Swim Drills & Workouts for Triathletes

Swimming is usually the most uncomfortable and cumbersome segment for most triathlons, both for those who have been practicing and for those who are starting this sport. An essential component in planning swimming training is variety. The introduction of different styles and exercises makes different muscles work and balances the workload. This helps even when we are not good with the technique of other styles. Another essential component is the inclusion of elements such as shovels, pull buoy, fins, etc.in the variety is taste, and that happens with swimming for triathletes.

There are many swimming exercises for each style. For triathlon, where time is often short, the idea is to focus on freestyle exercises and use them in most sessions. These are the specific swimming exercises for triathletes that will make a difference when it comes to improving the techniques.

  1. Dead end

Push the wall at the beginning of each turn. Come out with your arms to the front, separated by the width of your shoulders, stroke with one arm while leaving the other arm extended until you both return to the front. Then do the same with the extended arm once the member of the stroke returns to the front. Alter the sequence during the specified distance. Breathe bilaterally if possible, once for each stroke.

  1. Free water polo style

What we know as “head off.” With your head out of the water, nothing with a shorter and faster stroke working to keep your head straight, looking forward.

  1. Fingers rubbing the side

During the recovery phase, keep your elbow up by dragging your fingertips slowly through the water until you pass your head and then push your hand into the water as if it were a normal stroke.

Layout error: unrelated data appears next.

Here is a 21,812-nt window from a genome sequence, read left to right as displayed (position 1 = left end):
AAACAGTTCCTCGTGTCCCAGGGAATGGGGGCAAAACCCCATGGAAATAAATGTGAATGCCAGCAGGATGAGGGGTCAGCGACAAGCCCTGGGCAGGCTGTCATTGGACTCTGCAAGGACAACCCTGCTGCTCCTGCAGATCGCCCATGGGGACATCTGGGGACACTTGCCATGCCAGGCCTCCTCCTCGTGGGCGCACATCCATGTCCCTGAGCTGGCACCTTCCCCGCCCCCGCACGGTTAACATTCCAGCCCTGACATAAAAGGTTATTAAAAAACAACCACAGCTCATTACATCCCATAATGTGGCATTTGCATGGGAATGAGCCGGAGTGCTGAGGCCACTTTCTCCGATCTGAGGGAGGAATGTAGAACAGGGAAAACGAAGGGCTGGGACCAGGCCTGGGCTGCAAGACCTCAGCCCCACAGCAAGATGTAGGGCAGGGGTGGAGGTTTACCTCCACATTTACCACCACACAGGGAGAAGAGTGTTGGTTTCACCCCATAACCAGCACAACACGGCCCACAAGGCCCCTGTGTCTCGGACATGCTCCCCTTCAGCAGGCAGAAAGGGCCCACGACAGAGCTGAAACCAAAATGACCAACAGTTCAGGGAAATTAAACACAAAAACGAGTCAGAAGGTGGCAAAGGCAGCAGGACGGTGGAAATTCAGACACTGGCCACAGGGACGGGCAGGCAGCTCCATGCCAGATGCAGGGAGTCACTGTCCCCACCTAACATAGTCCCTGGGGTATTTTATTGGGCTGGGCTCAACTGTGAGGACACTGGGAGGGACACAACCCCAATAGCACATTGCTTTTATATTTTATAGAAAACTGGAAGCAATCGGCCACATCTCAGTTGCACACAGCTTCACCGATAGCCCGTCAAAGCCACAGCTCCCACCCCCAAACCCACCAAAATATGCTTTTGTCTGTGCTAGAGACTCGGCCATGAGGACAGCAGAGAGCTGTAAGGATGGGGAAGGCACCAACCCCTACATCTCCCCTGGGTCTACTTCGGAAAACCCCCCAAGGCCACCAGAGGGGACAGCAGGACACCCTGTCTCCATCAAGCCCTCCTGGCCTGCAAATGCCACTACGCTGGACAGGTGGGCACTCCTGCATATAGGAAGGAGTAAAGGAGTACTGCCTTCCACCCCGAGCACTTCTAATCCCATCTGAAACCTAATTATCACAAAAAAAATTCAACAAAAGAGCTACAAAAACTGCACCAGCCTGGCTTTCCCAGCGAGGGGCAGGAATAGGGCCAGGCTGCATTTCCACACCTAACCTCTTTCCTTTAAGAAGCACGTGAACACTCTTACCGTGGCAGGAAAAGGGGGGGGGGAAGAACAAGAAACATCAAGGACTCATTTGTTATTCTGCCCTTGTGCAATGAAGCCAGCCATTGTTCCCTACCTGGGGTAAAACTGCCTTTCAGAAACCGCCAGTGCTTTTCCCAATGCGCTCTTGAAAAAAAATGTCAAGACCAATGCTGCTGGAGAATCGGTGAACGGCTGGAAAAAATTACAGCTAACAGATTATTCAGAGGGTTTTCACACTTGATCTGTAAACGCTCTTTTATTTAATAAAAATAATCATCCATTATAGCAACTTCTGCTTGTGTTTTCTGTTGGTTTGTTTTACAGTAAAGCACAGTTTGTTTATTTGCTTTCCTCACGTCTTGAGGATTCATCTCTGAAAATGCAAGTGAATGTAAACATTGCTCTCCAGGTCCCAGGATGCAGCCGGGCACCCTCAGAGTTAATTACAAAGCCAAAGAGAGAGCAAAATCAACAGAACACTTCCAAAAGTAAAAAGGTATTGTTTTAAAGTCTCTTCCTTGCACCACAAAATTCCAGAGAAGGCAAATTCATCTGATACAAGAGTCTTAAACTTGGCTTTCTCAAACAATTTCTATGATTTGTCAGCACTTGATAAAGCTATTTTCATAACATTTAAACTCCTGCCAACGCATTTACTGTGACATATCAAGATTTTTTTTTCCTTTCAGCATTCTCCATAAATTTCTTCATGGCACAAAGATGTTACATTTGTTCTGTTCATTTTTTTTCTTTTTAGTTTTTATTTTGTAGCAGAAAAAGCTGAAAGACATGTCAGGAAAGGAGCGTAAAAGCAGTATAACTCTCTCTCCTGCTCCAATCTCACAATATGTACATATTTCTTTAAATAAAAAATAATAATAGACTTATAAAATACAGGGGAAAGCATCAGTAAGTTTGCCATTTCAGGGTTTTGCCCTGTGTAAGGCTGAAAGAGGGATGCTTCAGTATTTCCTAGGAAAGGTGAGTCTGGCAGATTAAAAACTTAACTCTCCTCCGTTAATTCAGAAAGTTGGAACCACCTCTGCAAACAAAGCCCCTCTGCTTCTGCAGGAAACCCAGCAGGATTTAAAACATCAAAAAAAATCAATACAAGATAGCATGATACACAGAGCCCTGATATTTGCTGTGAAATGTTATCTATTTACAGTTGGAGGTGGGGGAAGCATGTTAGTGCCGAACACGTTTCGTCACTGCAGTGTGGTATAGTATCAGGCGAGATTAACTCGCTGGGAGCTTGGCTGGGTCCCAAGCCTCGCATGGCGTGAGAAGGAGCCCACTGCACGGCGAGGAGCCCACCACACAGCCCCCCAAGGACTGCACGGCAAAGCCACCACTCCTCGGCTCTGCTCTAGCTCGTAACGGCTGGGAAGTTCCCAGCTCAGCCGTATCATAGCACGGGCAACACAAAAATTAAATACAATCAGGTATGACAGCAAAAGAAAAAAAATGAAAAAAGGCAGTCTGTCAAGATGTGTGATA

1. One Arm

One arm in front and the other arm in the division. It enters the water at the width of the shoulders and breathes every two strokes trying to rotate the body with the head in each breath. Breathe on the side of the stroke. You can make a long one with each arm.

  1. One arm (fins)

As in the previous case, but the arm that was in front of you is now next to you, while the stroke is given with the other arm. Breathe on the opposite side of the stroke. Although it is a more challenging variation, with it we get to work more on the balance of the body.

  1. Three/three / six (fins)

A combination where three strokes are performed with one arm (the other is held in front), three with one arm and six normal free strokes. It alternates this sequence for a certain distance trying to follow bilateral respiration.

  1. Elbow high (fins)

This exercise is usually done with the ridges and in the side position. Push on the wall and keep one arm stretched out front, the other by Your Side, the location of the head should be with the ear of the arm extended down and the mouth out of the water. Take a slow stroke with your arm next to you, count to four or five while you carry your thumb from the thigh to the armpit, staying in contact with your body at all times, keeping a high elbow. Once the arm reaches the height of the armpit, place yourself in a flat position in the water and at the same time stroke your arm out while you shift to the other side and the arm that stands in front is the one that just caressed your side. The sequence is repeated in the same way for the other hand, alternating for the established distance.